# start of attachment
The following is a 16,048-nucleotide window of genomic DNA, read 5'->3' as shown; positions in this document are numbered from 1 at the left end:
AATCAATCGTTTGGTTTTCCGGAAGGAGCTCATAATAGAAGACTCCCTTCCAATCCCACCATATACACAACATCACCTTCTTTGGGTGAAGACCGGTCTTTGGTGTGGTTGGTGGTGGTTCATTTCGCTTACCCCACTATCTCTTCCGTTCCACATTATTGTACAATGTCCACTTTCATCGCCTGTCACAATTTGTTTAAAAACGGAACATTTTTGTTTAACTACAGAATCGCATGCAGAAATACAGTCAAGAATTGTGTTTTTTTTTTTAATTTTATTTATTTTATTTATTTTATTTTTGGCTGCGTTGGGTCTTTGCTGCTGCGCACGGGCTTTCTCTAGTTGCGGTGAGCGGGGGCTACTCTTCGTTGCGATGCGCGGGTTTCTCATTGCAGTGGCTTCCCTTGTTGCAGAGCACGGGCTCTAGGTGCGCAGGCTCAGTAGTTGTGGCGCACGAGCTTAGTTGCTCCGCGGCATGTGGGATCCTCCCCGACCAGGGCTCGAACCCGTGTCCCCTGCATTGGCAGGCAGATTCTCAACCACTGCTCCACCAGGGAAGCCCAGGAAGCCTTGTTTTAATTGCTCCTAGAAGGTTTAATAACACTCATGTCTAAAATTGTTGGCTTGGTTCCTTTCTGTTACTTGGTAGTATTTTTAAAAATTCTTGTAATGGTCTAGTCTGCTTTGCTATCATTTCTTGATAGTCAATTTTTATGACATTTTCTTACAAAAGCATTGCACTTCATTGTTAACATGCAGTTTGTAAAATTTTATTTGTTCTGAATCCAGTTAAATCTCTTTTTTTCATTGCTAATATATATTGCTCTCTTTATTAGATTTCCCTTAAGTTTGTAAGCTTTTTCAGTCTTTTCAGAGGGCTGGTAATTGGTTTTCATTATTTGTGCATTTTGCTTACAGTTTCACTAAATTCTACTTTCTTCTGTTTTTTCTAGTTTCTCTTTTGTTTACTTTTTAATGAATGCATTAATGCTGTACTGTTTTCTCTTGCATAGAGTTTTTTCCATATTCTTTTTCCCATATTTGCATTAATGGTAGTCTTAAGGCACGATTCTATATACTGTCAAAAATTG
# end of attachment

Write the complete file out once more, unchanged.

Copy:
The following is a 16,048-nucleotide window of genomic DNA, read 5'->3' as shown; positions in this document are numbered from 1 at the left end:
AATCAATCGTTTGGTTTTCCGGAAGGAGCTCATAATAGAAGACTCCCTTCCAATCCCACCATATACACAACATCACCTTCTTTGGGTGAAGACCGGTCTTTGGTGTGGTTGGTGGTGGTTCATTTCGCTTACCCCACTATCTCTTCCGTTCCACATTATTGTACAATGTCCACTTTCATCGCCTGTCACAATTTGTTTAAAAACGGAACATTTTTGTTTAACTACAGAATCGCATGCAGAAATACAGTCAAGAATTGTGTTTTTTTTTTTAATTTTATTTATTTTATTTATTTTATTTTTGGCTGCGTTGGGTCTTTGCTGCTGCGCACGGGCTTTCTCTAGTTGCGGTGAGCGGGGGCTACTCTTCGTTGCGATGCGCGGGTTTCTCATTGCAGTGGCTTCCCTTGTTGCAGAGCACGGGCTCTAGGTGCGCAGGCTCAGTAGTTGTGGCGCACGAGCTTAGTTGCTCCGCGGCATGTGGGATCCTCCCCGACCAGGGCTCGAACCCGTGTCCCCTGCATTGGCAGGCAGATTCTCAACCACTGCTCCACCAGGGAAGCCCAGGAAGCCTTGTTTTAATTGCTCCTAGAAGGTTTAATAACACTCATGTCTAAAATTGTTGGCTTGGTTCCTTTCTGTTACTTGGTAGTATTTTTAAAAATTCTTGTAATGGTCTAGTCTGCTTTGCTATCATTTCTTGATAGTCAATTTTTATGACATTTTCTTACAAAAGCATTGCACTTCATTGTTAACATGCAGTTTGTAAAATTTTATTTGTTCTGAATCCAGTTAAATCTCTTTTTTTCATTGCTAATATATATTGCTCTCTTTATTAGATTTCCCTTAAGTTTGTAAGCTTTTTCAGTCTTTTCAGAGGGCTGGTAATTGGTTTTCATTATTTGTGCATTTTGCTTACAGTTTCACTAAATTCTACTTTCTTCTGTTTTTTCTAGTTTCTCTTTTGTTTACTTTTTAATGAATGCATTAATGCTGTACTGTTTTCTCTTGCATAGAGTTTTTTCCATATTCTTTTTCCCATATTTGCATTAATGGTAGTCTTAAGGCACGATTCTATATACTGTCAAAAATTG